Author remembers Hurricane Katrina

Staff reports

In his new memoir-cum-travelogue, "On the Hurricane Coast--Trauma, Memory and Recovery in the Land of the Eye of the Storm--A Journey" (ISBN 1453766677), Douglas Bennett Lee recounts his travels to Louisiana, Mississippi and Texas before and after Hurricane Katrina, and lifelong ties through family roots. He analyzes the Gulf Coast's history as well as the lasting repercussions the disaster has had on Louisiana's survivors and their dedication to restoring their lives, and the state's diminished coastal wetlands.

Lee's personal connections to the region come from working summers on his family's farm on the Mississippi Coast, and his later experiences as a National Geographic staff writer, giving a distinctive perspective ranging from his own farm-boy youth through accounts today, from swamp frontiersmen, New Orleans' fierce urban survivors and embattled environmentalists, from Mississippi to Texas. He explores parallels with his personal recovery from alcoholism and the Gulf Coasters' recovery from natural disaster, while remaining factual and fair--journalistic standards instilled by his apprenticeship and work for National Geographic.

The storm caused nearly 2,000 deaths and the largest forced internal migration in U.S. history. New Orleans has regained only two-thirds of its population and still suffers from physical, economic and psychological damage. The ongoing erosion of Louisiana's coast undermines the Gulf of Mexico's fisheries, the most prolific in the lower 48 states, and the BP oil spill in April 2010 only worsened these hardships. Lee argues that Hurricane Katrina also threatens indigenous cultures such as Cajuns and coastal Indian tribes.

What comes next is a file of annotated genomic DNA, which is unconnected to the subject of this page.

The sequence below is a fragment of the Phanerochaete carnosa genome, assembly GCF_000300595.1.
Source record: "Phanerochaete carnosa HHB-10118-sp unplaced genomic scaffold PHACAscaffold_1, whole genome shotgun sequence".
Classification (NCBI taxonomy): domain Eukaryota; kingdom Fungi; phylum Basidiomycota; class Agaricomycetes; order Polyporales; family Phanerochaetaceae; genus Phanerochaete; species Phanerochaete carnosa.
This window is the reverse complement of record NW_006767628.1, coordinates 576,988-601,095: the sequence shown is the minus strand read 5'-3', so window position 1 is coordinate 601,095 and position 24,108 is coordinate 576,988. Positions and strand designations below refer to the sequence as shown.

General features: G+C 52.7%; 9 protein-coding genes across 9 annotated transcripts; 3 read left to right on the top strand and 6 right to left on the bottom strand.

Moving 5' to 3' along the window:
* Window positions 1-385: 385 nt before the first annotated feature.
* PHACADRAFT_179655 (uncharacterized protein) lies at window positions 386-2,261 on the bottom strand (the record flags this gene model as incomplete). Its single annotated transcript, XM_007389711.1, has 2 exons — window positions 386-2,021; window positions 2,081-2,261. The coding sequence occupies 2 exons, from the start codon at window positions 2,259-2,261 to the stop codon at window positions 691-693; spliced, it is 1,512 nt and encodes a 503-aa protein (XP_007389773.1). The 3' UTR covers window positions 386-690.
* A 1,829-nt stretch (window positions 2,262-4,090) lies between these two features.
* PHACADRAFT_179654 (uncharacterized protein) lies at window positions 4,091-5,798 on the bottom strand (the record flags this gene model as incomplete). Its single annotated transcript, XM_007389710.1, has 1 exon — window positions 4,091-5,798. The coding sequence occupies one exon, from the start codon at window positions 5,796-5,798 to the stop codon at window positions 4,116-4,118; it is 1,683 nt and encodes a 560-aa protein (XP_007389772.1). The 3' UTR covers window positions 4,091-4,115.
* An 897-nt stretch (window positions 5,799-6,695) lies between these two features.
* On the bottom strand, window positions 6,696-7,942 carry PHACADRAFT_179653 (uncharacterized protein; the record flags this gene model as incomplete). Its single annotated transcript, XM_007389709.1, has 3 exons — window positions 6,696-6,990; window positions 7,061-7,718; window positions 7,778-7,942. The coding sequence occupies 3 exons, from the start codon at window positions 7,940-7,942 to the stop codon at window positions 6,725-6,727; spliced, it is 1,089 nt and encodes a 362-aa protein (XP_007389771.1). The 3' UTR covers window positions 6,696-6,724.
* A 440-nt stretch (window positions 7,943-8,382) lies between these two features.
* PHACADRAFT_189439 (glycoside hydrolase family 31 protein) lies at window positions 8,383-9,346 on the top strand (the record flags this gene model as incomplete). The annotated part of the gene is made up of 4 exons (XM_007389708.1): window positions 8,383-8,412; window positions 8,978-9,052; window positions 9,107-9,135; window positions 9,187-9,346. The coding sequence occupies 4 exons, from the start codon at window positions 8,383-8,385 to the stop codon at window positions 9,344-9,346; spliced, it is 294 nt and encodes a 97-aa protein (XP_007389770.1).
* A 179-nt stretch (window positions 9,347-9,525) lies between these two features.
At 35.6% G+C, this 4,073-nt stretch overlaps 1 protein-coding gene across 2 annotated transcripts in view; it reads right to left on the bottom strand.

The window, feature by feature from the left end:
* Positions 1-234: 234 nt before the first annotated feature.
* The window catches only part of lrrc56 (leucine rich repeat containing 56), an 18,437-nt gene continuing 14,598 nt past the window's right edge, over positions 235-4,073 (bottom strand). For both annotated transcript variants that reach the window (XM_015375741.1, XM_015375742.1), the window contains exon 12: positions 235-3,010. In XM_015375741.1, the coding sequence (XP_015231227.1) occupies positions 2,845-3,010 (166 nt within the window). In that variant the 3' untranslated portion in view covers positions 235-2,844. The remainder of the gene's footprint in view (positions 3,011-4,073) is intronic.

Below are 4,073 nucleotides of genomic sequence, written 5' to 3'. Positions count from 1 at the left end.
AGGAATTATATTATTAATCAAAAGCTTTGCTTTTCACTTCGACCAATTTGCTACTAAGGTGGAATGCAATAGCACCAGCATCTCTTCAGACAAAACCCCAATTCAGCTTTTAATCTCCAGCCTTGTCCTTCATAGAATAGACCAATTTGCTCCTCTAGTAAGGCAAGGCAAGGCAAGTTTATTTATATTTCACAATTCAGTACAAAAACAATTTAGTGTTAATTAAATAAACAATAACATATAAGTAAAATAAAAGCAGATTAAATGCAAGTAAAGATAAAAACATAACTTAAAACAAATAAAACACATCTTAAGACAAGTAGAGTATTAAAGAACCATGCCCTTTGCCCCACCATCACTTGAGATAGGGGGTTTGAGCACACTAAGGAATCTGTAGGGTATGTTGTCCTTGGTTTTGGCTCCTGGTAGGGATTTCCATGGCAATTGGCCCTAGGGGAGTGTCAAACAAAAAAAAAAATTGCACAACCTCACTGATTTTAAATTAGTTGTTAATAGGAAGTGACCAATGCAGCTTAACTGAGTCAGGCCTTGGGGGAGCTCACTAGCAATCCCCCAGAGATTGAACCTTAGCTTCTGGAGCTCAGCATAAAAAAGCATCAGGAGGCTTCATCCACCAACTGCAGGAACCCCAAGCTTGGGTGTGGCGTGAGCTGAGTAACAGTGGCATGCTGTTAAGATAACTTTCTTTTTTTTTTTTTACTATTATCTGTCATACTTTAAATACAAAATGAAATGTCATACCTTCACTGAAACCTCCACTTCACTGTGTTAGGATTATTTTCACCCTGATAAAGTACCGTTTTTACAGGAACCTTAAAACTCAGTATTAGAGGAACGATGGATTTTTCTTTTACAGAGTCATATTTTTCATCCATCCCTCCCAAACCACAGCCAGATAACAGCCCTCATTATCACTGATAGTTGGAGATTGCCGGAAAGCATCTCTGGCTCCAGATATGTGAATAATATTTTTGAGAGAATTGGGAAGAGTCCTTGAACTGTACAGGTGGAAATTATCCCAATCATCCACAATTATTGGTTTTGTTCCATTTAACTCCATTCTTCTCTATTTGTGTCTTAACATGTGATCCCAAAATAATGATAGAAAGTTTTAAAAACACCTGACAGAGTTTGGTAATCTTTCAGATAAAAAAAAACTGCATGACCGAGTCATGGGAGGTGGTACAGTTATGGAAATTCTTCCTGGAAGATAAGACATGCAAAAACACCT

Lee blames the weak restoration process on political neglect and corruption by appointed and elected officials at every level of state, local and federal responsibility.

"This is how a city dies," Lee writes of an East Texas town, "--not overnight but over decades, after absorbing a series of body blows from which it's never given time to quite catch its breath or regain equilibrium."

The book gives an honest account developed with Lee's fervor and emotional connection to the Gulf Coast region and inhabitants. It also warns readers how easily the slow disappearance of other coastal cities in Alabama, Mississippi and Texas could occur.

"On the Hurricane Coast" is available for sale online at and other channels.

About the Author:

Douglas Lee, is a writer, filmmaker and photographer, born in Tacoma Park, Md. in 1953. He grew up in Philadelphia, the Philippine Islands, Tokyo, Kuwait and London, and attended Princeton University in 1971. After graduating Lee worked in the American West, then set sail for a nine-month voyage from New England to the West Indies and back. Subsequently, while raising soybeans on his uncle's farm in coastal Mississippi, he entered a writing competition that landed him a job at National Geographic in 1977, writing the magazine's captions and photo stories, soon graduating to articles and editing. His career has sent him all over the world, from the Alps to the Alaskan Arctic, and for more than 20 years he has called southern Africa's Kalahari Desert a second home. But he's never lost affection, and concern, for family roots sunk deep in the Gulf Coast.